Within One Room
by Sarah A. Wadelton To touch the water, you have to touch the waves.
- Thich Nhat Hanh
Within each of us is a place where no-birth and no-death co-exist. Through the paintings that share this exhibition, Ross and Ford invite us to enter that space, but offer different routes. To begin on either path, the illusion of boundaries must end.
In Rosss work, boundaries fade to reveal an inherent order that does not depend upon constraint. Her paintings are like stained glass windows with the lead cames removed: form and color maintain their integrity, but the lines of demarcation have dissolved. In Rosss luminous and fluid works, separation between the terrestrial and the celestial, matter and spirit, being and non-being, is disappearing. Assured by the physical elements innate capacity to meet with equanimity the infinite nature of being, the viewer is encouraged to step gracefully through distinct apertures into another, deeper dimension of the self.
Ford eliminates boundaries with startling force. Her images suggest a landscape after a natural disaster, or perhaps the serpent has gotten into Eden. Divine order has been destroyed, thrusting us into the mess of life. But catastrophe is itself a shared space of distress and possibility. The gateways to the soul that open and unfold in Rosss work are present in Fords, but they have been obscured by the storm. To discover points of entry here, the viewer must first tease apart the wreckage. In Fords work, the way to inner reconciliation is through discernment the act of separating light from dark, the firmament from the seas.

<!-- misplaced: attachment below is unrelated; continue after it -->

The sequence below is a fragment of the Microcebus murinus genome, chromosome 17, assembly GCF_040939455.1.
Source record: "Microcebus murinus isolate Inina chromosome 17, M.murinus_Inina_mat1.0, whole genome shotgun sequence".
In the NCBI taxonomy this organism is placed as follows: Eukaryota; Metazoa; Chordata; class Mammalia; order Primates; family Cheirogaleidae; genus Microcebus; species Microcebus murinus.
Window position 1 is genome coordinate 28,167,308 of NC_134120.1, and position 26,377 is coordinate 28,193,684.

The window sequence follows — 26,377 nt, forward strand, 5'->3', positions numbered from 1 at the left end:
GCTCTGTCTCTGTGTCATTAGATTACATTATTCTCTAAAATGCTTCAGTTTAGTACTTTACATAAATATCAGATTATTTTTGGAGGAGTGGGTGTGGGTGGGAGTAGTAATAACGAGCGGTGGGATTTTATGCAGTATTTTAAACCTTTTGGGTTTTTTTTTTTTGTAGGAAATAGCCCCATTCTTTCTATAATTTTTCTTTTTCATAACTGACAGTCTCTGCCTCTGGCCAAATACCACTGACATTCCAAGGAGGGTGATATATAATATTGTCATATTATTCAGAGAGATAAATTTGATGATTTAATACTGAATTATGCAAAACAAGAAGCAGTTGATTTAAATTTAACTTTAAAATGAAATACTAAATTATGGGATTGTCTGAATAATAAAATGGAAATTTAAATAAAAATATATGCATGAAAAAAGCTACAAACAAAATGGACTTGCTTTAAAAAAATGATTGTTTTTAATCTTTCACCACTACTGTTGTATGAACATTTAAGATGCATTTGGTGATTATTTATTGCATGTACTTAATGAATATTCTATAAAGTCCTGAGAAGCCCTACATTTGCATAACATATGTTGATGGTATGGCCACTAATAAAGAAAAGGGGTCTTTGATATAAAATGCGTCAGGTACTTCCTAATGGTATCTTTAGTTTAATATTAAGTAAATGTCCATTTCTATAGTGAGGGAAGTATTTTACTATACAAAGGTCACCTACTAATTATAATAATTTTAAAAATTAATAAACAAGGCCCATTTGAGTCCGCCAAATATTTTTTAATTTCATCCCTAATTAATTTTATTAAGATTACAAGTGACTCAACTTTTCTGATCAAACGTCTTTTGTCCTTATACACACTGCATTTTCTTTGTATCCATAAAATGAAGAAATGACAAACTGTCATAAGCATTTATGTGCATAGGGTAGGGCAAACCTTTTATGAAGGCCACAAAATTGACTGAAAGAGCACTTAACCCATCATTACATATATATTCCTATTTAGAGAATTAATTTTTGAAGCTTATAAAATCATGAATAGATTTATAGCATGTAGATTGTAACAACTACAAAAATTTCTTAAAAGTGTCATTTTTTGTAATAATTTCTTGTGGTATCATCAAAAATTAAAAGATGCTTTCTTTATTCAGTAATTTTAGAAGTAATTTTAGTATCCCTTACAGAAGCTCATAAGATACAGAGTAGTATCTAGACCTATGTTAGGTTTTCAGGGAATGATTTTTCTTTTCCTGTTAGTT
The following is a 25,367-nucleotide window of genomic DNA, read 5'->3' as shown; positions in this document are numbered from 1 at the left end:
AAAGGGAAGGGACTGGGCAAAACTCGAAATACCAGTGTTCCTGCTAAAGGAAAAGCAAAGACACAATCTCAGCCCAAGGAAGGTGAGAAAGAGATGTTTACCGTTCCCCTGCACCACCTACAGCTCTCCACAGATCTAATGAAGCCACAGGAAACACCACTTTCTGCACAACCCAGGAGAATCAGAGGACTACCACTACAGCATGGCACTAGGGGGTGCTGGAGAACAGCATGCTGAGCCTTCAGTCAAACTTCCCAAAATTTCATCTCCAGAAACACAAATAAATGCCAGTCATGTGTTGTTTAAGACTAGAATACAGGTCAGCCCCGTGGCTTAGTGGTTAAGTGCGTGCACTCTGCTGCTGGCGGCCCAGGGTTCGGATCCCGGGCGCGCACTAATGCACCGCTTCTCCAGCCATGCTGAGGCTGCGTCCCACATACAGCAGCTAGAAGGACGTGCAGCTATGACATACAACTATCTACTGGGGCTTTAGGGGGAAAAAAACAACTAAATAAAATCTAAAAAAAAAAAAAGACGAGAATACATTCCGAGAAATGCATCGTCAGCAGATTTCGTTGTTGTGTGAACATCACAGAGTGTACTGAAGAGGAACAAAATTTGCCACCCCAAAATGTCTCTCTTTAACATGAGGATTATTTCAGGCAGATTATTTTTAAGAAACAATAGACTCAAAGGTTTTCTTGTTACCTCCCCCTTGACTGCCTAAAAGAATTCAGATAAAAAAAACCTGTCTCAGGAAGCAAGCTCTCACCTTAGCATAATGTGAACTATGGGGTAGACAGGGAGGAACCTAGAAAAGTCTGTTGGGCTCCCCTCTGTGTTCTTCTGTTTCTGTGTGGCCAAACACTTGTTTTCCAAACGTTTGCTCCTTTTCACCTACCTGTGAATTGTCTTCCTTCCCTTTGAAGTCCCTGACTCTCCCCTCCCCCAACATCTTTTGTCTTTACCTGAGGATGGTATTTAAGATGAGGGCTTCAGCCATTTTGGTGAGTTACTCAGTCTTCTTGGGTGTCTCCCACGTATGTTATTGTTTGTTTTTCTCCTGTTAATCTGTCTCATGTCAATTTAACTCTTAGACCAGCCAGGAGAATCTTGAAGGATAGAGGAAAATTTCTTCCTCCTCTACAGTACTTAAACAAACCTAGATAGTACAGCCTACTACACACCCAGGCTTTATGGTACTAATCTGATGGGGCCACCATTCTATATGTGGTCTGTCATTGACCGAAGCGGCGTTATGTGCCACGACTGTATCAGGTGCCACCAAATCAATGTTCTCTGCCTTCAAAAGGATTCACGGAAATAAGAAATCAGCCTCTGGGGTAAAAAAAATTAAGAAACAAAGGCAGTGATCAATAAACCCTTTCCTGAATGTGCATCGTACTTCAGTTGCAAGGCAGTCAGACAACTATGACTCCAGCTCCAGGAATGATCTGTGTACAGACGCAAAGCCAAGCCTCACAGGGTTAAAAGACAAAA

Despite the energetic and stylistic differences between Ross and Fords approaches, entering either artists world is to be also present with the other. On one level Ross and Fords paintings can be seen as images of before and after but which is which? Is chaos the raw material (the beginning) or the inevitable fate (the end) of order? The larger truth illustrated in these works is that both exist simultaneously. Ross and Fords art bravely and beautifully makes visible the space in which this union is possible, beckoning us home.Sarah A. Wadelton is a writer living in Brooklyn.Shared Space: Monique Ford & Susan Ross
was on view May 26 - June 18, 2011
at The Painting Center. For more information, visit www.thepaintingcenter.org